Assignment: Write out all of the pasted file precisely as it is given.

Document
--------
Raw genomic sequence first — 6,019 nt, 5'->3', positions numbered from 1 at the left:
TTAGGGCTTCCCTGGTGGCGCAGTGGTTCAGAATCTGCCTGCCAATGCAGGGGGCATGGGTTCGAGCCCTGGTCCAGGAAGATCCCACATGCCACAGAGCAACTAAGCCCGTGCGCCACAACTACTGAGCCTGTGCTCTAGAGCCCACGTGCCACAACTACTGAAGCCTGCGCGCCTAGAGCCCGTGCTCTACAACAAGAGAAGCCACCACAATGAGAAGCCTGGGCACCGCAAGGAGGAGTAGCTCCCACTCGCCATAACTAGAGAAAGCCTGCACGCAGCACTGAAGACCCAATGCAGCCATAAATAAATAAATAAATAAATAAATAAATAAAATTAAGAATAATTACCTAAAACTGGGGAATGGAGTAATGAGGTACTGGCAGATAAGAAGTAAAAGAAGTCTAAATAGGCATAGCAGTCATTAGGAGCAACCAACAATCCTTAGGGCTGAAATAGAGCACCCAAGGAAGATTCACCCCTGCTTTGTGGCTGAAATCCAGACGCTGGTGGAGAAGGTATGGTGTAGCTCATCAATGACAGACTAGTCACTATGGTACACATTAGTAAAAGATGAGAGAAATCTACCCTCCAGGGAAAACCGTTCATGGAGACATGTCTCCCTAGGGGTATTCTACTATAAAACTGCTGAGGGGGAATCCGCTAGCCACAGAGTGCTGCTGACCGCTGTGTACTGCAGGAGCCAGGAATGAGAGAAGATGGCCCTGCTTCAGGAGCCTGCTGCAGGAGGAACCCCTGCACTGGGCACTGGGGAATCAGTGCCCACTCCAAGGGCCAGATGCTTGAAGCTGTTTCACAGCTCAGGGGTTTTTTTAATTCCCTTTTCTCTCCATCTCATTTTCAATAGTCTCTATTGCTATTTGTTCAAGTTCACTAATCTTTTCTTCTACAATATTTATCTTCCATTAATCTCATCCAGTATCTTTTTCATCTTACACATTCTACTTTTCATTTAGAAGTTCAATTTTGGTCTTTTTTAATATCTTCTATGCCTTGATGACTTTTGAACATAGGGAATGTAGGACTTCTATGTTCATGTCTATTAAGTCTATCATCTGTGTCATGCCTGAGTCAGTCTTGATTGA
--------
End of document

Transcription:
Raw genomic sequence first — 6,019 nt, 5'->3', positions numbered from 1 at the left:
TTAGGGCTTCCCTGGTGGCGCAGTGGTTCAGAATCTGCCTGCCAATGCAGGGGGCATGGGTTCGAGCCCTGGTCCAGGAAGATCCCACATGCCACAGAGCAACTAAGCCCGTGCGCCACAACTACTGAGCCTGTGCTCTAGAGCCCACGTGCCACAACTACTGAAGCCTGCGCGCCTAGAGCCCGTGCTCTACAACAAGAGAAGCCACCACAATGAGAAGCCTGGGCACCGCAAGGAGGAGTAGCTCCCACTCGCCATAACTAGAGAAAGCCTGCACGCAGCACTGAAGACCCAATGCAGCCATAAATAAATAAATAAATAAATAAATAAATAAAATTAAGAATAATTACCTAAAACTGGGGAATGGAGTAATGAGGTACTGGCAGATAAGAAGTAAAAGAAGTCTAAATAGGCATAGCAGTCATTAGGAGCAACCAACAATCCTTAGGGCTGAAATAGAGCACCCAAGGAAGATTCACCCCTGCTTTGTGGCTGAAATCCAGACGCTGGTGGAGAAGGTATGGTGTAGCTCATCAATGACAGACTAGTCACTATGGTACACATTAGTAAAAGATGAGAGAAATCTACCCTCCAGGGAAAACCGTTCATGGAGACATGTCTCCCTAGGGGTATTCTACTATAAAACTGCTGAGGGGGAATCCGCTAGCCACAGAGTGCTGCTGACCGCTGTGTACTGCAGGAGCCAGGAATGAGAGAAGATGGCCCTGCTTCAGGAGCCTGCTGCAGGAGGAACCCCTGCACTGGGCACTGGGGAATCAGTGCCCACTCCAAGGGCCAGATGCTTGAAGCTGTTTCACAGCTCAGGGGTTTTTTTAATTCCCTTTTCTCTCCATCTCATTTTCAATAGTCTCTATTGCTATTTGTTCAAGTTCACTAATCTTTTCTTCTACAATATTTATCTTCCATTAATCTCATCCAGTATCTTTTTCATCTTACACATTCTACTTTTCATTTAGAAGTTCAATTTTGGTCTTTTTTAATATCTTCTATGCCTTGATGACTTTTGAACATAGGGAATGTAGGACTTCTATGTTCATGTCTATTAAGTCTATCATCTGTGTCATGCCTGAGTCAGTCTTGATTGA